‘Interestingly though, our findings suggest that these types of educational workshops are less effective for students that are struggling.’

‘It seems that students may experience these programs as another lecture, which is exactly what causes the students to feel stressed.’

According to the team, the human–animal interaction programs help struggling students allowing them to relax as they talk and think about their stressors, rather than becoming overwhelmed by them.

‘If you’re stressed, you can’t think or take up information; learning about stress is stressful!’ Professor Pendry quipped.

Moreover, she explained, animal sessions can help students engage in positive thoughts and actions.

‘You can’t learn math just by being chill,’ Professor Pendry added.

‘But when you are looking at the ability to study, engage, concentrate and take a test, then having the animal aspect is very powerful.’

‘Being calm is helpful for learning especially for those who struggle with stress and learning.’

The full findings of the study were published in the American Educational Research Association’s journal AERA Open. 


Pets have been a companion to humans for millennia.

In fact, according to Greger Larson, director of the University of Oxford’s palaeogenomics and bio-archaeology research network, humans have likely kept baby animals for amusement as long as humans have lived.

But the story of exactly how animals became domesticated is much debated and often only glimpsed at from scraps of fossils and DNA.

Scientists largely agree that dogs were the first domestic animal. They were tamed and used for work or for their meat.

A study published by University of Maine researchers in 2011 found evidence that dogs were being bred, and, eaten, by humans living in Texas some 9,400 years ago.

A more recent study in 2017 found dogs were domesticated in a single event by humans living in Eurasia.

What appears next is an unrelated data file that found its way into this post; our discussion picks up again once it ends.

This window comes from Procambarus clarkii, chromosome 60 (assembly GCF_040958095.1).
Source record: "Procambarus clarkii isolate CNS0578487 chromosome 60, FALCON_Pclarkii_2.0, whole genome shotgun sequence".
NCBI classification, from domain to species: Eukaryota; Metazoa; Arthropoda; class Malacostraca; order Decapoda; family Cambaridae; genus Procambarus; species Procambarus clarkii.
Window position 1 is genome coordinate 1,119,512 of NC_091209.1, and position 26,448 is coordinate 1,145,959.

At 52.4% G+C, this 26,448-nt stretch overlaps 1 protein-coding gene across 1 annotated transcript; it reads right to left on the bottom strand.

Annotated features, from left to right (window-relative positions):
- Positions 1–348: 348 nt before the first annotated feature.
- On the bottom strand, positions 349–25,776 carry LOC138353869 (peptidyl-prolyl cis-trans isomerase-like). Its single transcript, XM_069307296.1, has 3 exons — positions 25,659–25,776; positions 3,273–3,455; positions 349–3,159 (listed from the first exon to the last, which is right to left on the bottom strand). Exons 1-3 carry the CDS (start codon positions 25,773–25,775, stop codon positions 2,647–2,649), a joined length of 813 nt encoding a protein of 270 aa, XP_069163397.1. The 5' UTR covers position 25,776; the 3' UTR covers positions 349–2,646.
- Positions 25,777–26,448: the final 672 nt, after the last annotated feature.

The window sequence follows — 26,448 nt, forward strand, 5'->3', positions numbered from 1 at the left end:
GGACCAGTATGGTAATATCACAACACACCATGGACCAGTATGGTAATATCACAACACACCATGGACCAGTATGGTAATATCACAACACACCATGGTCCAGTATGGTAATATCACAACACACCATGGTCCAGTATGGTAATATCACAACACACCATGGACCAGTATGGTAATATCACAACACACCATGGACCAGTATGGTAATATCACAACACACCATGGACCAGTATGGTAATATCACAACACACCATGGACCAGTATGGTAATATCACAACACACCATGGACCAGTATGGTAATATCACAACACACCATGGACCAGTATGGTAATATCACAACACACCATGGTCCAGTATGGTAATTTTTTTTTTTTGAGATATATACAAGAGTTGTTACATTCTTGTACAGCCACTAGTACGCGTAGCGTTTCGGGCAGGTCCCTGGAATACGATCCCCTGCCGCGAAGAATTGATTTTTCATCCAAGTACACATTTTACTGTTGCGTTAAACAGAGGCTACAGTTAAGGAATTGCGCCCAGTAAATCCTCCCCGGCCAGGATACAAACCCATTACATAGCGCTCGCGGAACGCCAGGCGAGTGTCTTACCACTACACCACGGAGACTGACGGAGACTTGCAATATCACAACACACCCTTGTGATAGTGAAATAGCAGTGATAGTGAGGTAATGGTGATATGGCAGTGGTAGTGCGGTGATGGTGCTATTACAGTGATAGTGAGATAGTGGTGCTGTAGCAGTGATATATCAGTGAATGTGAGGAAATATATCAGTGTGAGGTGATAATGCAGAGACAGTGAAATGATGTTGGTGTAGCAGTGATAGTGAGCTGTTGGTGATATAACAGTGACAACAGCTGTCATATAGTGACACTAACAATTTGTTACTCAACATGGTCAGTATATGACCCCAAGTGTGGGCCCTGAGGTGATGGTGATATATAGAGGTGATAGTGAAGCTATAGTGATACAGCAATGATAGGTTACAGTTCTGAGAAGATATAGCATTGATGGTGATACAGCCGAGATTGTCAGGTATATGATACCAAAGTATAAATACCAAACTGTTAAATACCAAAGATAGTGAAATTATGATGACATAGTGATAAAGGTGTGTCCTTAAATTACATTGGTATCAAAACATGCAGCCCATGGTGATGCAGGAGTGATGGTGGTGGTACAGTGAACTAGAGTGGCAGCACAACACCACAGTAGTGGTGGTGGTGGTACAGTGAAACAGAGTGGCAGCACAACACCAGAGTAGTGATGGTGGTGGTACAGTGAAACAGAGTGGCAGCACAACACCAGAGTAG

Dr Krishna Veeramah, an assistant professor in evolution at Stony Brook University, told MailOnline: ‘We’ve found clear evidence that dogs were domesticated 20,000 to 40,000 years ago.

‘New research last year provocatively suggested that dogs could have been domesticated twice but our conclusion was there is no evidence for dual domestication.

‘We would argue that finding evidence for only one domestication event is a big deal, because it is very important to helping us understand how domestication works.’

His research found that dogs evolved to be a separate species from wild wolves sometime between 20,000 and 40,000 years ago. 

But it’s not known if they were the first pets, and kept for companionship. 

A study this year found  compared the genomes, or complete genetic codes, of modern domestic and wild rabbits to see how long it had taken them to diverge.

Using the known mutation rate of certain biomolecules as a ‘molecular clock’ they found it was not possible to pin down rabbit domestication to a single date or event.

Instead, the creation of tame buns appeared to be a cumulative effect stretching back to Roman times and possibly the Stone Age.  

The story of domestication is not a linear progression from wild to domestic, Larsen told the Smithsonian. 

‘These things exist on a continuum,’ says Larson. He said when the first pet came into being is ‘a bit like asking when did life begin?’